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Parents should expect more conversations, treatment options for kids with obesity after new guidelines

The American Academy of Pediatrics released new guidelines and treatment options this week for kids diagnosed with obesity. It is something that federal health officials report has doubled over the last 30 years in young children.

The comprehensive list of strategies stresses early interventions.

"Pediatricians across the country have been waiting for this for a very long time," said Dr. Natalie Muth, a pediatrician at Children’s Primary Care Medical Group La Costa. "There was always lots of ideas or thoughts or discussions, but never this level of evidence to support our decision making."


Muth is also a spokesperson for the local chapter of the American Academy of Pediatrics.

Prior guidelines for treating childhood obesity relied on a "wait and see" approach, Muth said.

"We know now that is not what we need to be doing," she said. "We need to be acting and intervening immediately when we identify that a child has obesity, as young as two."

The guidelines point out early childhood obesity can be an early indicator of trends that could continue into adulthood. Treatments can vary depending on age.

"What are the behavioral type things too," Muth said. "What does an intensive lifestyle intervention look like? What works in really helping to provide families with the support around nutrition, activity, sleep, screen use, social-emotional wellness? All these different components that fit together."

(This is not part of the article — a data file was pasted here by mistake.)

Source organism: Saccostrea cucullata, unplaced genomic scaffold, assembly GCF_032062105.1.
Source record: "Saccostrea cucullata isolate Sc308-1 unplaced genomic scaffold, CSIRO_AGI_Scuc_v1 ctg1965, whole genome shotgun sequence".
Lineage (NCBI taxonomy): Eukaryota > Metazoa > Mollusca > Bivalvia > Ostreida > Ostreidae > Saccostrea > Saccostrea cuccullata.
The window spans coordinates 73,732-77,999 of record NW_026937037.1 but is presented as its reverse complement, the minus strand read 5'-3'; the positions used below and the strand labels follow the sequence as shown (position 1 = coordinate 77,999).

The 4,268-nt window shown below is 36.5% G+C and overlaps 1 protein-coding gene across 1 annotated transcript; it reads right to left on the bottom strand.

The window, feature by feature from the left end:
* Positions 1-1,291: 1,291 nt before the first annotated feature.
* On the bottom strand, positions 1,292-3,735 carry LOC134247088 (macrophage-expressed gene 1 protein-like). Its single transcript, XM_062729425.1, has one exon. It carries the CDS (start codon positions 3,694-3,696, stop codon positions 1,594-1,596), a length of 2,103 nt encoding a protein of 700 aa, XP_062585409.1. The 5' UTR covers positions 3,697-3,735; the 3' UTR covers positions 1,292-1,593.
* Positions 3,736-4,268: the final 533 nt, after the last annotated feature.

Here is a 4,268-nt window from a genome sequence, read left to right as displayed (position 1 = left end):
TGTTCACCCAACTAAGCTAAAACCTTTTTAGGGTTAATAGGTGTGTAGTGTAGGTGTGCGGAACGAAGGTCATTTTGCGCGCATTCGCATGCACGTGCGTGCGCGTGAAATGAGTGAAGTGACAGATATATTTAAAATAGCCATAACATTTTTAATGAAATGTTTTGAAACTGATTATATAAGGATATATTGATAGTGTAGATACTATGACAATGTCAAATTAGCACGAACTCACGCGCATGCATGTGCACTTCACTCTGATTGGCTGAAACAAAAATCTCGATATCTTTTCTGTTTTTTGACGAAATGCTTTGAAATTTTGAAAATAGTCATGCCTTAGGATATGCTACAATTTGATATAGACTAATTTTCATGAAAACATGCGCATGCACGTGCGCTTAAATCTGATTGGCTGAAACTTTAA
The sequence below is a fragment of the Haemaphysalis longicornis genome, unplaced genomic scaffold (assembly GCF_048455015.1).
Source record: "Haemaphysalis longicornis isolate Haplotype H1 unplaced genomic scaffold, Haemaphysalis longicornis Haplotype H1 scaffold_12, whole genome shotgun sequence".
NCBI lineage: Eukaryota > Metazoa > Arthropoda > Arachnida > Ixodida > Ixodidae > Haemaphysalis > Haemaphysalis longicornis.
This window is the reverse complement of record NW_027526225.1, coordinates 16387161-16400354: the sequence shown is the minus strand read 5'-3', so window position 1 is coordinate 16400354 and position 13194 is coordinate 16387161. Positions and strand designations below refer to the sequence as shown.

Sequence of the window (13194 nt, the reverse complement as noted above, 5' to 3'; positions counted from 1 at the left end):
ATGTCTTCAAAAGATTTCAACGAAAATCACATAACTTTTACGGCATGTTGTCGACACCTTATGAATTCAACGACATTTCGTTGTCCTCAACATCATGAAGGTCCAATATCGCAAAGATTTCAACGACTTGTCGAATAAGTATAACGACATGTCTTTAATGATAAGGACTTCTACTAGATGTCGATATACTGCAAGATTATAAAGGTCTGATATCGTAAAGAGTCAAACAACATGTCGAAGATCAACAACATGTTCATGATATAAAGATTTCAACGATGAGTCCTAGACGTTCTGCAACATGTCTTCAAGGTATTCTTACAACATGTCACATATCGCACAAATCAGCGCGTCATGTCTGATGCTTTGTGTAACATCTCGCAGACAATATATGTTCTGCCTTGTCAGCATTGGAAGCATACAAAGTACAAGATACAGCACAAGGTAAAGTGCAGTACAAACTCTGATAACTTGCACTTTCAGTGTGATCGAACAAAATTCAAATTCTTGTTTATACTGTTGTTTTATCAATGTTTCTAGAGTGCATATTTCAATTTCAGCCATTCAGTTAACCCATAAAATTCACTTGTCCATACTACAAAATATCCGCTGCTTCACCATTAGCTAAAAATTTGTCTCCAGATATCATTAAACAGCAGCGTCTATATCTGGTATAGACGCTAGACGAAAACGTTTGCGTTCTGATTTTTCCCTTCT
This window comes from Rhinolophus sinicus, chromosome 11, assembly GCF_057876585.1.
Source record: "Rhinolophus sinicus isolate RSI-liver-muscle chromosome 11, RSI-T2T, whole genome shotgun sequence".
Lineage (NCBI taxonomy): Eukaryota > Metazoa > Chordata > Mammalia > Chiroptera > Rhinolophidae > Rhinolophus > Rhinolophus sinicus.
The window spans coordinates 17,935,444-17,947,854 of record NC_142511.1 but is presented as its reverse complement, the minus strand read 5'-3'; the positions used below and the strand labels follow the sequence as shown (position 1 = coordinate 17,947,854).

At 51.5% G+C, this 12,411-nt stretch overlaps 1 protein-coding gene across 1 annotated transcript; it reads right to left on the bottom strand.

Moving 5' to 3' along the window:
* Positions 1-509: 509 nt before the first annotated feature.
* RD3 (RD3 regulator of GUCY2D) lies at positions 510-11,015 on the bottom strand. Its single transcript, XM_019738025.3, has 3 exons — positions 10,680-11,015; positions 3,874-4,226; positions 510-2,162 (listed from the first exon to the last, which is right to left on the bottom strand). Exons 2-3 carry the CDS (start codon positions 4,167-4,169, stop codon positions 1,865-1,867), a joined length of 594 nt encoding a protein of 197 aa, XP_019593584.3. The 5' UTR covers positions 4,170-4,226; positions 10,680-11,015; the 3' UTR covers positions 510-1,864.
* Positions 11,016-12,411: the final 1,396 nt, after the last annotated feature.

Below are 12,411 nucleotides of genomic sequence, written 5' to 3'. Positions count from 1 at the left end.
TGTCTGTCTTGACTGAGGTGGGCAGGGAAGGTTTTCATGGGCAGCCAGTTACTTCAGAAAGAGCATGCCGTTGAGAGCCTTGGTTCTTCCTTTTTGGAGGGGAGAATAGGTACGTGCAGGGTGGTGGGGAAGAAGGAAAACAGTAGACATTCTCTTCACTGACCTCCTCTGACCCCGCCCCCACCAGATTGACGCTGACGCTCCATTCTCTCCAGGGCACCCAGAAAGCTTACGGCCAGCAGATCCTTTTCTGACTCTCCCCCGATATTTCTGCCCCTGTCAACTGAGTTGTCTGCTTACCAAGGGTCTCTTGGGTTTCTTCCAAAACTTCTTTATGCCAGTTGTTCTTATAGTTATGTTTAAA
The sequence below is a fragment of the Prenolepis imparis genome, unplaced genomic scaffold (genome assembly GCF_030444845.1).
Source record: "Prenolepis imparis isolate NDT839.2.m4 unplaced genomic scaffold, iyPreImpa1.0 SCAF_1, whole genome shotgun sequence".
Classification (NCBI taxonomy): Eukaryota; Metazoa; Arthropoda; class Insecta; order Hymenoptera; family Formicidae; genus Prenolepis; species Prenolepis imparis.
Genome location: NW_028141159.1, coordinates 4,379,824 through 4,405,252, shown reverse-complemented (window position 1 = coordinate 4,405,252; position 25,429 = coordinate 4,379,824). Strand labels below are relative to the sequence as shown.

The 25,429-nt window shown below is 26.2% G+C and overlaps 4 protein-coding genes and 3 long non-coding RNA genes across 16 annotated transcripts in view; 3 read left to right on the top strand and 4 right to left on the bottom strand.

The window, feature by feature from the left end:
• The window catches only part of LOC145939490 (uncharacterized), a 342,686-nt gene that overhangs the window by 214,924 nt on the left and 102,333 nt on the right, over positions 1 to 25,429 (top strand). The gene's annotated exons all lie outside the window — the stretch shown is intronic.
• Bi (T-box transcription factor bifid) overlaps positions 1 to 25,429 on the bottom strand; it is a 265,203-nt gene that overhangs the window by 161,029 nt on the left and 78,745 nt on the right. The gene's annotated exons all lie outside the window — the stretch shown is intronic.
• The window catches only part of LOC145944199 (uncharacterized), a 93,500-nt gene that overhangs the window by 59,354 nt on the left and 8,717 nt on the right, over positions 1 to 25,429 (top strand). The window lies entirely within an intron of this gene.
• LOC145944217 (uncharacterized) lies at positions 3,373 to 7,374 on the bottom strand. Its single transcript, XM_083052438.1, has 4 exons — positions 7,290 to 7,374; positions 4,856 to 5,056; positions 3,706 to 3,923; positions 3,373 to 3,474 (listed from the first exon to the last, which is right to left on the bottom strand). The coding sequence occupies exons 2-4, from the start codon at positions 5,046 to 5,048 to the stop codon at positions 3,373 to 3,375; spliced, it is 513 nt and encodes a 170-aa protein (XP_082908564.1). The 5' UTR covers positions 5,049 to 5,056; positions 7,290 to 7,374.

Other recommendations for teens include the potential use of obesity medications and there is more evidence that surgery could be a helpful option for those severely impacted, but that is not for every child and things like genetics do come into play.

"Nutrition and exercise and lifestyle parameters can go a tremendous way to preventing obesity," said Rady Children's Hospital's Dr. Jeffrey Schwimmer.

Schwimmer leads Rady's Weight and Wellness Center. He said parents should expect their kids to be screened for health conditions caused or made worse by obesity.

"Parents can anticipate that their children are more likely to have screenings for these health conditions — diabetes, liver disease, high cholesterol at age 9 or 10," he said. "For specialists I anticipate what it means that as busy as we are now — we’ll be even busier. There’s a lot of work to be done."

It remains unclear how insurance companies will react to these recommendations in their coverage plans.